Opinion

In NC, many seniors feel pangs of hunger

Post retirement years are optimistically dubbed the golden years. But those years are no holiday for a Durham resident named Shirley. At 68 she lives alone in subsidized housing. Her monthly budget falls short of what she needs for a healthy diet so at least once a week she skips meals or cuts the size of her meal. Shirley can’t drive so she has to spend money on a taxi to get to a grocery store. Digestive problems complicate her daily struggle to figure out how to afford, access, and prepare the foods she needs and can eat.

Millions of older adults nationwide, like Shirley, are not fortunate enough to have pensions or 401Ks, and many hit physical and mental limitations early in retirement. For these vulnerable seniors their retirement means living in run-down housing, being unable to drive, and struggling with food insecurity—a life that’s more a drab gray than golden.

This problem is largely hidden because many seniors, especially those living alone, are reluctant to ask for help. We’ve seen people living at a level of food insecurity that endangers their health but who don’t want to “bother the children.” Some may not have family they can turn to or have family members who are barely making it themselves.

Is senior hunger really a problem here? According to a 2019 study from Feeding America, only three states and the District of Columbia have greater levels of senior hunger than North Carolina. It’s hard to imagine, but in our foodie city, an estimated 12,600 older adults, age 60 and older, struggle to get enough food to meet their minimum dietary requirements. Thousands more, who may be above the federal poverty line, still find that healthy food is too expensive, and/or they lack proper nutrition due to mobility limitations, lack of transportation, lack of social contact, and inadequate governmental services and funding.

Senior food insecurity is growing as the baby boom generation ages, and it has far-reaching consequences. Several chronic diseases like diabetes require the right kinds of foods to be properly managed. The AARP estimates that senior food insecurity adds $130.5 billion to annual healthcare costs--a major financial impact for our nation.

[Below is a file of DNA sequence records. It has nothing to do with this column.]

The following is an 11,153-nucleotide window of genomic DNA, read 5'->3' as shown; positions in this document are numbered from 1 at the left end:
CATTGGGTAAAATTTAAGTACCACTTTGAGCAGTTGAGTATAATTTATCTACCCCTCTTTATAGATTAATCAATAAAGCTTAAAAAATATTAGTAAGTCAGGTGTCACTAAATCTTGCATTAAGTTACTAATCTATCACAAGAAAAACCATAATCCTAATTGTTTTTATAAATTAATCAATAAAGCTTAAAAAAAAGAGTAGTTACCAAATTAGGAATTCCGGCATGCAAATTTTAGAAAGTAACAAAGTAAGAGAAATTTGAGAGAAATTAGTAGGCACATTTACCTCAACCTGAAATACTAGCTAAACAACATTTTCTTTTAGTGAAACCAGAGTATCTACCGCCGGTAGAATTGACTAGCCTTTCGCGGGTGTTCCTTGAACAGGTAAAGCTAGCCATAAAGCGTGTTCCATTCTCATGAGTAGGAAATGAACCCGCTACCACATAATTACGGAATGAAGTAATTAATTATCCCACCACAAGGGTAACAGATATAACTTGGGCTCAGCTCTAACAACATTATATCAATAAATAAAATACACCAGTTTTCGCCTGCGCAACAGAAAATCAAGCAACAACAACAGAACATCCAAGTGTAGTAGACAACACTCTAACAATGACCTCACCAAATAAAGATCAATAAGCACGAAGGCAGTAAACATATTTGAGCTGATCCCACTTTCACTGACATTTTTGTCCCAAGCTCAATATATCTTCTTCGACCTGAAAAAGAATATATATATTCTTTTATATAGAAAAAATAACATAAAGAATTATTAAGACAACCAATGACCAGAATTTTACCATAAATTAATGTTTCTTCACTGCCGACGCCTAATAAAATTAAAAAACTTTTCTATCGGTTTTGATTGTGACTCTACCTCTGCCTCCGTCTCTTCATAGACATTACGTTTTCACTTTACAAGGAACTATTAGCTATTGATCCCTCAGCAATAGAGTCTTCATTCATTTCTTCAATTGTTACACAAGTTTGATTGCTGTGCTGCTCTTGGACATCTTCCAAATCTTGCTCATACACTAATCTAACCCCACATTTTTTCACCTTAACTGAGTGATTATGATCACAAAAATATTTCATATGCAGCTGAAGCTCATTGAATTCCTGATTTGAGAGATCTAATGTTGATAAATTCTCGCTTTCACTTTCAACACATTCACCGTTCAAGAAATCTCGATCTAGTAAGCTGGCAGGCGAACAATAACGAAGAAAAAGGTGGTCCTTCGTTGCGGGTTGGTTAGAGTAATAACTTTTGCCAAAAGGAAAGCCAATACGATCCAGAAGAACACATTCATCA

These are our neighbors. They have worked hard all their lives, yet are living with hunger in what should be their golden years. As older adults we are more vulnerable and often powerless to marshal the resources to sustain a decent quality of life.

That’s why End Hunger Durham, Meals on Wheels Durham, and the Durham Center for Senior Life are sponsoring the 2019 Durham Senior Hunger Awareness Week September 22-28 to alert people of the problem of senior hunger. We will speak publicly and work with any individual or group who wants to be part of the solution.

And what are the solutions? They are multi-faceted and we need to implement them all. Our public information campaign will include brief presentations at houses of worship and community organizations along with social media messages to build support for solving senior food insecurity. Information will be available at the Durham Farmers Market at Central Park on September 21, and 28 and around the city throughout that week. The Durham County Commissioners and the Durham City Council are passing proclamations recognizing Durham Senior Hunger Awareness Week.

As people begin to understand the scope of the problem in Durham, we believe our community will rise to ensure our older residents never go hungry. For more information and ways you can get involved visit https://www.endhungerdurham.org/dshaw.

Gale Adland is executive director of Meals on Wheels Durham. Betsy Crites is co-coordinator, End Hunger Durham.
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